A Makueni man who survived a hyena attack three years ago has died following another attack by a marauding elephant.
In a case that highlights the bad situation of human-wildlife conflict in the county, Mzee Musili Musembi was walking home at Ilikoni village in Kibwezi East Constituency on Wednesday night when the lone jumbo attacked him.
Witnesses raised an alarm but the animal continued trampling the peasant to death, sending the sleepy neighbourhood into mourning.
Angry residents draped the victim’s body in the national flag and prevented the police from collecting it for hours to protest the “lacklustre” response by the Kenya Wildlife Service (KWS) wardens to the wild animals’ menace in the region bordering Tsavo East National Park.
For the better part of Thursday, the body remained at the scene where the jumbo had snuffed out the life of the peasant.
The residents demanded to be addressed by Wildlife Cabinet Secretary Penina Malonza.
They also wanted KWS to kill the rogue elephant.
“We are tired of rampant attacks by elephants. The government has turned a blind ear to the plight of farmers in this region,” Muli Mulevu, a resident, lamented.
The police fired tear gas and opened fire to disperse the villagers before collecting the body.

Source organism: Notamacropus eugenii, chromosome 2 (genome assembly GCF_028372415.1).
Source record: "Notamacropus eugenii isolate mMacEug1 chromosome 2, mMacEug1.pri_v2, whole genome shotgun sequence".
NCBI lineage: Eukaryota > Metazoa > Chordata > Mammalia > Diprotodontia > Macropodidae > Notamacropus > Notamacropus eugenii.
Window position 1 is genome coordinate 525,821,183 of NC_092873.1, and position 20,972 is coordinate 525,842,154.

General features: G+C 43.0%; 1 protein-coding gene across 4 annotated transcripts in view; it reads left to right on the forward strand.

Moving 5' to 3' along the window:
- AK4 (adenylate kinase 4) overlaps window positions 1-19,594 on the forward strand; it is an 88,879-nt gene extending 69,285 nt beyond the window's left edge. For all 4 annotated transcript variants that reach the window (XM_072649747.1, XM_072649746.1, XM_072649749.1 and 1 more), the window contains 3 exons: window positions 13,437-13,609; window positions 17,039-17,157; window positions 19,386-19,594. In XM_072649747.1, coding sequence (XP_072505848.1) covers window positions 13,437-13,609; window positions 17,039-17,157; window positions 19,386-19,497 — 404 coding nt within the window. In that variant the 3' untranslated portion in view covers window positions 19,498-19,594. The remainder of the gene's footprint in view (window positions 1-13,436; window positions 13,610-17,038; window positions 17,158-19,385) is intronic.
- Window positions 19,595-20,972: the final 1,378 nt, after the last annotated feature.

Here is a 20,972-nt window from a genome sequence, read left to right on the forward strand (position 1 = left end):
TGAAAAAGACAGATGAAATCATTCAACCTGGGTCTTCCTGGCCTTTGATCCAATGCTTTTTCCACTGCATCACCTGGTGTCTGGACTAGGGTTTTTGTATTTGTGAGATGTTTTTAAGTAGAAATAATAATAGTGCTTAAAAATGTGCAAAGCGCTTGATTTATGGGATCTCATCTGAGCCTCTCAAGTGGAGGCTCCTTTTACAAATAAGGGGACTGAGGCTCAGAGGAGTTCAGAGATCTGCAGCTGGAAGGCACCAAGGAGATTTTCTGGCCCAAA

They later took it to the Kibwezi Hospital mortuary. The father of six was 72 years old.
According to his younger brother Vincent Makau, he was a member of the local Nyumba Kumi cell.
“He confronted a hyena that had attacked our livestock in 2020,” his widow, Josepheter Mutheu, said.
In the 2020 attack, Mzee Musili sustained a bruise on his left hand.
A dairy cow that died in the hyena attack is among the numerous claims he has presented to KWS for compensation.
Mzee Musili is the latest victim of the endless human-wildlife conflict in the region.
The animals have destroyed crops, grain stores and plastic water tanks and disrupted learning in local schools.
Farmers in the sleepy region have reported increased attacks and destruction of crops and properties by elephants in recent months despite efforts by the county government and Tsavo Trust, a local conservancy, to seal off the park using an electric fence.
KWS has been shooting to death or relocating from the region elephants it deems rogue.
But this has not prevented the animals from sneaking into farmlands, leading to calls for intensified efforts to stem the elephants’ menace.
“KWS should be proactive rather than reactive,” Makueni Woman Representative Rose Museo said as she called for the completion of the ongoing electric fence and reduction of the population of jumbos in the parks.
“They should also construct dams in the parks to prevent the animals from sneaking into farmlands.”
Three weeks ago, Makueni Governor Mutula Kilonzo Junior led a delegation of county government officials and area politicians to seek the intervention of Wildlife Cabinet Secretary Penina Malonza.
The minister pledged the commitment of the government to stemming the rampant attacks by elephants through increased patrols by KWS rangers.
She also pledged to fast-track the compensation of those attacked by wild animals in the region.